“A Christmas Carol” has been turned into a holiday musical, probably half a dozen times. So have “A Christmas Story,” “How the Grinch Stole Christmas,” “The Great American Trailer Park Musical” and the life of Jesus. So it was just a matter of time before someone turned “The Best Christmas Pageant Ever” into a musical, too – and the time will be November.
It’ll be one of two world premieres in Children’s Theatre of Charlotte’s 2016-’17 season, along with the timely election drama “Grace for President.” Throw in CTC’s first mainstage theater festival, with three shows running simultaneously in January, and you have a season full of debuts. And each mainstage show comes with a sensory-friendly performance for kids or adults who can easily be overstimulated.
Subscriptions come in five-show packages costing $60 to $105, which save 20 percent off the regular price. Current subscribers can renew as of Monday. New subscribers can sign up as of April 1, and handling fees for tickets will be waived until April 11. Single tickets go on sale Aug. 2.
You’ll get details by calling 704-973-2828, stopping by the box office in ImaginOn at 300 E. Seventh St. or going to ctcharlotte.org. In the meantime, here’s the roster:
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“A Year with Frog and Toad,” Sept. 30-Oct. 16: Robert and Willie Reale have musicalized Arnold Lobel’s books about two amphibian pals, friendly Frog and cranky Toad, who spend four seasons together.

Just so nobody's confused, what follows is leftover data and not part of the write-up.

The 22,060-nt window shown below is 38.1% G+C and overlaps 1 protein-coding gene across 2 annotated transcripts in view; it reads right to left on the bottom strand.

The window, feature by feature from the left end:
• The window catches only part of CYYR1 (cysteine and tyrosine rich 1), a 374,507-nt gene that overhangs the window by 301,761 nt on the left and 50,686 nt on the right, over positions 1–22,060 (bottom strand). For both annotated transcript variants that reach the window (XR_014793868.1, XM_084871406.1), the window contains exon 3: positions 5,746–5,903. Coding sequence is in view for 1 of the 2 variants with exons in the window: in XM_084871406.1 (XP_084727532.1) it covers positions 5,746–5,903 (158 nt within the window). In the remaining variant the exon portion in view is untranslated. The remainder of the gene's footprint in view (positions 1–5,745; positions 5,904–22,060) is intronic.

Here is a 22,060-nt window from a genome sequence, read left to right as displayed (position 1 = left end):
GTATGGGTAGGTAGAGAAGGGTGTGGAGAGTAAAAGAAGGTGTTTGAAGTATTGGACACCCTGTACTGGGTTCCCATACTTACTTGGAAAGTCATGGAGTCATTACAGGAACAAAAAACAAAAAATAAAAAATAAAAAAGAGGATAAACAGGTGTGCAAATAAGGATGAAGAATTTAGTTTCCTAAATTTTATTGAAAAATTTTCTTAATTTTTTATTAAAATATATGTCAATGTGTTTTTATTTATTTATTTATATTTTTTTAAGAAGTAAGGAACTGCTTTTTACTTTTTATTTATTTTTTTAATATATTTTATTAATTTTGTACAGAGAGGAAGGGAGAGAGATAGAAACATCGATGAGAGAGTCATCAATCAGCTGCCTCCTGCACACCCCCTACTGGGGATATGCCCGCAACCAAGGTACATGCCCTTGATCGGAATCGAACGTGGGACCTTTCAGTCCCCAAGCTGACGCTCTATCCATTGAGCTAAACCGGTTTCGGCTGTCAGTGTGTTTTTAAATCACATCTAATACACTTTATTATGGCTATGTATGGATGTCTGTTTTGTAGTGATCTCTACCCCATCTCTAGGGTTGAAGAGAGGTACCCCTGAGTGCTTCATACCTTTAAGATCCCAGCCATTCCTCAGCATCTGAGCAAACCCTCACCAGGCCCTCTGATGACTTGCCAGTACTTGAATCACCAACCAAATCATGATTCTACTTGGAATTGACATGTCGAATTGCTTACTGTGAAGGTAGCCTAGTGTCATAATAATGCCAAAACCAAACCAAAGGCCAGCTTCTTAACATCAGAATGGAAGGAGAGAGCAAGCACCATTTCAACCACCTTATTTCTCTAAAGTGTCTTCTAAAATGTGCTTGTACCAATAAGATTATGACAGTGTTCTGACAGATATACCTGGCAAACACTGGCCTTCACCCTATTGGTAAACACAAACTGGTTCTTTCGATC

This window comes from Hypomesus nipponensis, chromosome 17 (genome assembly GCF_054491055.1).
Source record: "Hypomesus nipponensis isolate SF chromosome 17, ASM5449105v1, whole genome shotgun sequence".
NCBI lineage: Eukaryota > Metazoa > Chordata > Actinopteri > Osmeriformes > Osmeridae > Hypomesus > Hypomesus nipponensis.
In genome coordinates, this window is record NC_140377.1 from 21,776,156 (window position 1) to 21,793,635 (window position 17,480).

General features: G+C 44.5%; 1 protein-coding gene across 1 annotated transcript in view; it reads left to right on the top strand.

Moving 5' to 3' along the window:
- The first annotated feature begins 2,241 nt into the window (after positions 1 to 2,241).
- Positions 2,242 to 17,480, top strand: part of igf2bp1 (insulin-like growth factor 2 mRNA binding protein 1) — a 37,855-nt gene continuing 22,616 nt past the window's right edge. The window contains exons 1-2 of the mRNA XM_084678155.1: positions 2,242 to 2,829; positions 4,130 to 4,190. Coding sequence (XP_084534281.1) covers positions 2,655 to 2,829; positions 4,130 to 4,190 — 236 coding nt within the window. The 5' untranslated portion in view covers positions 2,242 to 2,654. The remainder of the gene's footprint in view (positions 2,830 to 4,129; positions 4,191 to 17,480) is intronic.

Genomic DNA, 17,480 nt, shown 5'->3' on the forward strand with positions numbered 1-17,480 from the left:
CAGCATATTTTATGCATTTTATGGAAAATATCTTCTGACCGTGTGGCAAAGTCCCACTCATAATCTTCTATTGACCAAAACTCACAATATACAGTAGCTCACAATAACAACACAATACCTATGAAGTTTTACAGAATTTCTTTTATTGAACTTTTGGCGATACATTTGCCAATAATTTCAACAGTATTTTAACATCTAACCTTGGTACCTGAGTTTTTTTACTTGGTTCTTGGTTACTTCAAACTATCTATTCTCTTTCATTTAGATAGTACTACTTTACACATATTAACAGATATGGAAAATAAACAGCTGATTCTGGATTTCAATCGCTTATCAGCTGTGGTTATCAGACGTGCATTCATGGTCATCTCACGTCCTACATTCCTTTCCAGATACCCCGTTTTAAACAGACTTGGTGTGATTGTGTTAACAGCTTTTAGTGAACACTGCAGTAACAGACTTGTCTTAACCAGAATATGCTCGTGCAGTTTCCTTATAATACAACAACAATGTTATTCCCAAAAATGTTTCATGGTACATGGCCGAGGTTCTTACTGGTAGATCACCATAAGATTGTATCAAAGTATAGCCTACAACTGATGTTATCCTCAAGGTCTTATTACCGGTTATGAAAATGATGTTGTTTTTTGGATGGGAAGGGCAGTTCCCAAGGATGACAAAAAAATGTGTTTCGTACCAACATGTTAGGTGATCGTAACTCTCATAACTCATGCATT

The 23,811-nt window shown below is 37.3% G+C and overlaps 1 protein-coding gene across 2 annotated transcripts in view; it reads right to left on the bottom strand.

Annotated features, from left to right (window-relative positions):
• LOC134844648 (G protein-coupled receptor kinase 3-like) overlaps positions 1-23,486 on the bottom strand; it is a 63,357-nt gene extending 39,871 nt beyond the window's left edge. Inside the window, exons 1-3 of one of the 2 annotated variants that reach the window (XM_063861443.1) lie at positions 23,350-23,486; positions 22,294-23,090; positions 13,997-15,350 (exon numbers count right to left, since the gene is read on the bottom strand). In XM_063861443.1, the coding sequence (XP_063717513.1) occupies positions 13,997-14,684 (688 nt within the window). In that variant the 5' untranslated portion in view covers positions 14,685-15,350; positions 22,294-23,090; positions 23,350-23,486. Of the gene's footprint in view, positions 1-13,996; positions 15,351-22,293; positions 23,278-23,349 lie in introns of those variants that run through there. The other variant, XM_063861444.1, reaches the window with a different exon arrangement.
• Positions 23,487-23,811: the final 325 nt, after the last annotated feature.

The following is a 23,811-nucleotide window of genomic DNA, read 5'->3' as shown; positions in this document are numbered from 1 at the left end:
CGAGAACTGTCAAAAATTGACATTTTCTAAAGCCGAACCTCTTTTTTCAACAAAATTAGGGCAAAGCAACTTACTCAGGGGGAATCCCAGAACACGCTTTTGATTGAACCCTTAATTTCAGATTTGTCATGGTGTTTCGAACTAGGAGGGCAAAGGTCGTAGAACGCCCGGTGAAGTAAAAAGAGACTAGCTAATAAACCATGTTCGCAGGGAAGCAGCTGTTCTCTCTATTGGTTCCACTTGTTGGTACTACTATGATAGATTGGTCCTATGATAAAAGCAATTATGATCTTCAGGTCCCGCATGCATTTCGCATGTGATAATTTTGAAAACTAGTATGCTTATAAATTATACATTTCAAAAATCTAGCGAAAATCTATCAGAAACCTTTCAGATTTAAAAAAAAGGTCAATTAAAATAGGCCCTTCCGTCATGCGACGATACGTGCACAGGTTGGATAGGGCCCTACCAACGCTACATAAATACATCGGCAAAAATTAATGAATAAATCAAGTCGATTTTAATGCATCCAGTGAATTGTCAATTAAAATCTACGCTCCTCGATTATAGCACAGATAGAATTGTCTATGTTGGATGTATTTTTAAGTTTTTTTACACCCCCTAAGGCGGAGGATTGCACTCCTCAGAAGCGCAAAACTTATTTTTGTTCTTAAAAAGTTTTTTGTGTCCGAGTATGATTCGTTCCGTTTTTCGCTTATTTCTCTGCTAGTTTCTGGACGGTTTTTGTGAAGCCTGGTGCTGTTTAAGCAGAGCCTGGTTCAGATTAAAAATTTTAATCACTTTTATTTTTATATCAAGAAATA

“Grace for President,” Oct. 21-Nov. 6: Kelly S. DiPucchio’s book has been turned into a musical by Joan Cushing; it’s about Grace Campbell, who learns there has never been a female POTUS and decides to get on the right track by inspiring a school election. Then the most popular boy runs against her.
“The Best Christmas Pageant Ever: The Musical,” Nov. 25-Dec. 23: Jahnna Beecham and Malcolm Hillgartner adapted the book by Barbara Robinson about the Herdmans, school terrors who insist on joining the Christmas pageant – though they don’t know the story – because there are free snacks.
Theater festival, Jan. 14-29: A gentle version of “Goldilocks and the Three Bears,” CarlosAlexis Cruz’s commedia dell’arte version of “Snow White and the Seven Dwarfs,” and Dennis Foon’s “New Kid,” about an immigrant boy overwhelmed by America. The gimmick? He and his family speak to us in English, while Americans speak a gibberish language. That lets the audience experience what it’s like to be an outsider overwhelmed by a new place.
“Junie B. Jones Is Not a Crook,” Feb. 3-19: Allison Gregory transformed Barbara Park’s book about the kindergartner of the title, who loses her brand-new mittens to a thief, then has a crisis of conscience when she comes across a fantastic pen she’s tempted to keep.
“Bud, Not Buddy,” March 24-April 9: Reginald André Jackson has adapted Christopher Paul Curtis’ book, which won the Newbery Medal and Coretta Scott King Award. It’s about a Depression-era orphan who sets off on his own to find the jazz musician he believes to be his father.
“Go, Dog. Go!,” April 14-30: Steven Dietz, Allison Gregory and Michael Korner have made a musical from P.D. Eastman’s book about dogs who like to zoom around – especially to parties.
In addition to these shows, PlayPlay! will offer three brief shows designed for kids up to 3 years old; dates have yet to be set.